Passover typically falls in March or April and is celebrated in Israel, the US and by Jewish communities around the world.
By
Saman Shad

25 Mar 2014 - 12:00 AM  UPDATED 21 Apr 2016 - 1:33 PM

Celebration
Passover is an eight day festival commencing on the 15th day of the Hebrew month of Nisan. On the Jewish calendar, days begin from sundown so festivities start on the night before.

 

When
As the Hebrew calendar is based on lunar cycles, the date of the festival moves from year to year. In 2016 it will commence on 22 April.

 

Origins
Passover commemorates the freedom from slavery of the Israelites in ancient Egypt. It is a very important holiday for Jews and is widely observed.

 

A time to eat and observe
In Israel the first and last day of the festival are considered holy days where no work must be conducted, special meals should be eaten and prayers observed. Jews are also required to remove all chametz from their possession. Chametz is leavening – thus all products made from any kind of yeast must be disposed of. On the first night of Passover families gather for a special meal called the seder. Jews from the Ashkenazic tradition are also prohibited from eating legues, rice, corn, soy, millet, beans and peas during Passover.  

 

The seder
The food served during the seder has its own rituals. As writer and broadcaster Corby-Sue Neumann explains, “At the seder table the meal takes place in order, and we eat various foods that represent the emotion of our struggle. For example, parsley dipped in salt water reminds us of our tears. The symbolic texture of charoset (a grated mix of apples, cinnamon and sultanas) represents the mortar the Hebrew slaves used to build in Egypt.”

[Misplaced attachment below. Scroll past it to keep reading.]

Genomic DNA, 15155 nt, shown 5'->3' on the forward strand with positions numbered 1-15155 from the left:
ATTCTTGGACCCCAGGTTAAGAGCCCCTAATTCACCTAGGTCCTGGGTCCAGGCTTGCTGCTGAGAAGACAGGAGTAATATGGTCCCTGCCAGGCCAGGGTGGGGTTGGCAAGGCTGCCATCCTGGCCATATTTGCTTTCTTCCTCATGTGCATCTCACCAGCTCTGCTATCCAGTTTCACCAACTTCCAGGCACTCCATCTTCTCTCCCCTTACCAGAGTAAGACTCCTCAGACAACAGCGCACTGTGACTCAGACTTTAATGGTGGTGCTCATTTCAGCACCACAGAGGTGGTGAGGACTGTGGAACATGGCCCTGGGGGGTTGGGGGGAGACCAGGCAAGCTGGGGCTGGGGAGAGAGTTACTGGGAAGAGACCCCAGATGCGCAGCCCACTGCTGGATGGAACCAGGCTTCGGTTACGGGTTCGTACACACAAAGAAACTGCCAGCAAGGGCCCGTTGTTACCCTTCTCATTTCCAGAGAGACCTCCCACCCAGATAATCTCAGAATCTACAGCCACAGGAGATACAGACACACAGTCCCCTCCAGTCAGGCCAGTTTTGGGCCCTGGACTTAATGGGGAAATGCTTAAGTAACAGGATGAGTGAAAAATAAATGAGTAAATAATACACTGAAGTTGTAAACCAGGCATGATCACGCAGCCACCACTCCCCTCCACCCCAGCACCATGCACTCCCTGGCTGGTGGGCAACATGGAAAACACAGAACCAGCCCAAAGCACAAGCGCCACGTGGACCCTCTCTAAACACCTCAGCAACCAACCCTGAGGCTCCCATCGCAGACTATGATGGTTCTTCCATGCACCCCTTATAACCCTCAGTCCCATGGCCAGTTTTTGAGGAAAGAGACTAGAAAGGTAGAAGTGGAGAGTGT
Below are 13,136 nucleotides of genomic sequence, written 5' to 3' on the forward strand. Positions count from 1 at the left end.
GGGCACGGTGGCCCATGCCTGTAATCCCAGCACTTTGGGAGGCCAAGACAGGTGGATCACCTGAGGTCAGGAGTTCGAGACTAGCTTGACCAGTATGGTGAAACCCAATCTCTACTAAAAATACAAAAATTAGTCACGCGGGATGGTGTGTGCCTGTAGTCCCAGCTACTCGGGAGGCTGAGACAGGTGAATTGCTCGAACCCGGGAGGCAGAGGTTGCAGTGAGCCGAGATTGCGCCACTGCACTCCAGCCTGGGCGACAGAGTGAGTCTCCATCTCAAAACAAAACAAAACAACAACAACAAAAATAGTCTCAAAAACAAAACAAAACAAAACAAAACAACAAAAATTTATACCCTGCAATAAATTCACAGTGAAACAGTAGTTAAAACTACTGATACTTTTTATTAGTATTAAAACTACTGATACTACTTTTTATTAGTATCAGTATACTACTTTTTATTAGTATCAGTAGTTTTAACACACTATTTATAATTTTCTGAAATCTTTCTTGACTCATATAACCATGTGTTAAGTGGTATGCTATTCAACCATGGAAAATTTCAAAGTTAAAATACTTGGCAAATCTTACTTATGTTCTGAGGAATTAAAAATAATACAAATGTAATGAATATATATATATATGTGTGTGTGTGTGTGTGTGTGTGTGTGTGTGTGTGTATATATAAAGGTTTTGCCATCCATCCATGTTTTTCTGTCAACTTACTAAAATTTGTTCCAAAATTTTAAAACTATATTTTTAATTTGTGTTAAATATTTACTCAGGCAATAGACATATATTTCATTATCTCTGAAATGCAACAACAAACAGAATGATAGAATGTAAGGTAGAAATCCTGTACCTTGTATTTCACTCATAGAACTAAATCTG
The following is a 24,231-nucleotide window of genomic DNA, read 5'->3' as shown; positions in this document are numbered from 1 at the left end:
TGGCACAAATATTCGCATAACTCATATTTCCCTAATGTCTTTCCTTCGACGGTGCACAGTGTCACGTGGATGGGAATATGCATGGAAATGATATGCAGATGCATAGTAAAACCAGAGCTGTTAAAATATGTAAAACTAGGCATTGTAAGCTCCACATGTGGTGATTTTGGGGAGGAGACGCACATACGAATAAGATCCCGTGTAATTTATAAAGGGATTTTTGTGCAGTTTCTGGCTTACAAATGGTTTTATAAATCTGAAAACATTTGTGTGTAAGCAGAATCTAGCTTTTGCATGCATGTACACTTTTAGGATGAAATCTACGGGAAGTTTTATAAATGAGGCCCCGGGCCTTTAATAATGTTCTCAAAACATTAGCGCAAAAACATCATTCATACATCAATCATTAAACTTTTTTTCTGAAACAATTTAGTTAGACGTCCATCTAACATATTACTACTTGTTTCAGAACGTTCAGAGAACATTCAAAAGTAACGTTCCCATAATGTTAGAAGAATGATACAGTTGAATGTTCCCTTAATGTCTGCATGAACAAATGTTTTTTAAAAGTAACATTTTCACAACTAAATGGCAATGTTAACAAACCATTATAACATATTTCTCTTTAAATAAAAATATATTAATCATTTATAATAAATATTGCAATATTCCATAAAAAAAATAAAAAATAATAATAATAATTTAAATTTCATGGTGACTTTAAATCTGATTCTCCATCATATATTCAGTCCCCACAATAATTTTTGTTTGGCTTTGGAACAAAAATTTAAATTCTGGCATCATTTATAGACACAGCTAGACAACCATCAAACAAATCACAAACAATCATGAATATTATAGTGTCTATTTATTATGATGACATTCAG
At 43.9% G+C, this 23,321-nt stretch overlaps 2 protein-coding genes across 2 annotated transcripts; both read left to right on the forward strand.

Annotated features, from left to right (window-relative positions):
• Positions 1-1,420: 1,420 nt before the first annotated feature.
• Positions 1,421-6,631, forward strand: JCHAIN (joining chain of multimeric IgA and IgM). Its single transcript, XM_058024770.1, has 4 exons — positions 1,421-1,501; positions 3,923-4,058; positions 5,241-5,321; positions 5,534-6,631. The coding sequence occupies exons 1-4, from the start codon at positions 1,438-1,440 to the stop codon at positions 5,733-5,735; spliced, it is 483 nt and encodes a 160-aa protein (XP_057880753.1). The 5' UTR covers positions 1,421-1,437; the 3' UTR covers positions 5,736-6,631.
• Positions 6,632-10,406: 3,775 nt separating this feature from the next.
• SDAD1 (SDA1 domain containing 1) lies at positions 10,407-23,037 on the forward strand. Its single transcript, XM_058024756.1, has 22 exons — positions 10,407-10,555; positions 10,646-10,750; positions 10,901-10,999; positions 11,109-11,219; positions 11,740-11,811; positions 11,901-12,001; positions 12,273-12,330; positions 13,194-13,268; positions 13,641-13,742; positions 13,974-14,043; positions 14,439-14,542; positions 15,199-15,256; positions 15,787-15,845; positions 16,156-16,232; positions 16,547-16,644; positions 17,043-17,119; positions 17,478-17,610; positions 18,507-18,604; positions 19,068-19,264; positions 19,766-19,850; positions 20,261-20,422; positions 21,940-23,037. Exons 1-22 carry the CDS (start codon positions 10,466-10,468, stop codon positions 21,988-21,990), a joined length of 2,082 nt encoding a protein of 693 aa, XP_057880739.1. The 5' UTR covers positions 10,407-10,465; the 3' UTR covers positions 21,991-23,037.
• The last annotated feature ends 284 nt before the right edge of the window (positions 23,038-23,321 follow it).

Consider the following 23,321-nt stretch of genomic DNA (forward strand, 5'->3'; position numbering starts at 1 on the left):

On each table there is a ceremonial plate with a number of symbolic foods, including a roast lamb shank, in memory of the Paschal (Passover) sacrifice, and a hard-boiled egg that is a symbol both of mourning and of renewal. A range of herbs adorn the tables and there is always matzo. “The real hero of Passover is our specifically made flatbread, matzo,” Corby-Sue says.

 

Celebrations in Australia
Passover is a time for friends and family to come together. As Corby-Sue explains, “As a group, we gather together and read from the Haggadah, each person at the table takes turn in reading and we retell, exactly the same way every year, the story of how we as a nation were delivered out of bondage by the hand of God.”

 

Celebrations around the world
For Jews in the northern hemisphere, Passover is a spring festival where the menu will include many fresh green vegetables. In Morocco, the end of Passover is marked by a festival called Mimouna, and the table is traditionally decorated with all kinds of symbolic foods, including new growth leaves and grain, fish, fruit, sweets and pastries. Mufleta (a type of pancake) is also eaten.